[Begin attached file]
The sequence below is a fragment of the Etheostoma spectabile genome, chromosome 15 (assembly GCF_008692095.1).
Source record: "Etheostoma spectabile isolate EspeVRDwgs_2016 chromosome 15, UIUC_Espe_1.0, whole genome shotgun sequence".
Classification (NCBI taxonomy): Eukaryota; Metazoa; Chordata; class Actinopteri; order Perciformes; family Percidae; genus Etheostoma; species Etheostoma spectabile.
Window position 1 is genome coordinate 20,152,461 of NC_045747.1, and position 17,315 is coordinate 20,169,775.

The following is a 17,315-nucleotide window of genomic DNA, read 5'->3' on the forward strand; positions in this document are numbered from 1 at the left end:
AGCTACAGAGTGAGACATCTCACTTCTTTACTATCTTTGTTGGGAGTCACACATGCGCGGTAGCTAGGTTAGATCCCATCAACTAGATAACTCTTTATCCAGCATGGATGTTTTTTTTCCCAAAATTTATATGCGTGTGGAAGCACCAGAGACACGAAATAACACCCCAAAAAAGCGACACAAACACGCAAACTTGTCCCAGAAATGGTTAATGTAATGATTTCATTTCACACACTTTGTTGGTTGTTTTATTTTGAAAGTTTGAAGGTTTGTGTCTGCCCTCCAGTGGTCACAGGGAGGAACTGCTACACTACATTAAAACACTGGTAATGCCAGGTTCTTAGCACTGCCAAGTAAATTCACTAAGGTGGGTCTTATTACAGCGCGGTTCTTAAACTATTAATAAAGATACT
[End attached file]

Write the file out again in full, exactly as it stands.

The sequence below is a fragment of the Etheostoma spectabile genome, chromosome 15 (assembly GCF_008692095.1).
Source record: "Etheostoma spectabile isolate EspeVRDwgs_2016 chromosome 15, UIUC_Espe_1.0, whole genome shotgun sequence".
Classification (NCBI taxonomy): Eukaryota; Metazoa; Chordata; class Actinopteri; order Perciformes; family Percidae; genus Etheostoma; species Etheostoma spectabile.
Window position 1 is genome coordinate 20,152,461 of NC_045747.1, and position 17,315 is coordinate 20,169,775.

The following is a 17,315-nucleotide window of genomic DNA, read 5'->3' on the forward strand; positions in this document are numbered from 1 at the left end:
AGCTACAGAGTGAGACATCTCACTTCTTTACTATCTTTGTTGGGAGTCACACATGCGCGGTAGCTAGGTTAGATCCCATCAACTAGATAACTCTTTATCCAGCATGGATGTTTTTTTTCCCAAAATTTATATGCGTGTGGAAGCACCAGAGACACGAAATAACACCCCAAAAAAGCGACACAAACACGCAAACTTGTCCCAGAAATGGTTAATGTAATGATTTCATTTCACACACTTTGTTGGTTGTTTTATTTTGAAAGTTTGAAGGTTTGTGTCTGCCCTCCAGTGGTCACAGGGAGGAACTGCTACACTACATTAAAACACTGGTAATGCCAGGTTCTTAGCACTGCCAAGTAAATTCACTAAGGTGGGTCTTATTACAGCGCGGTTCTTAAACTATTAATAAAGATACT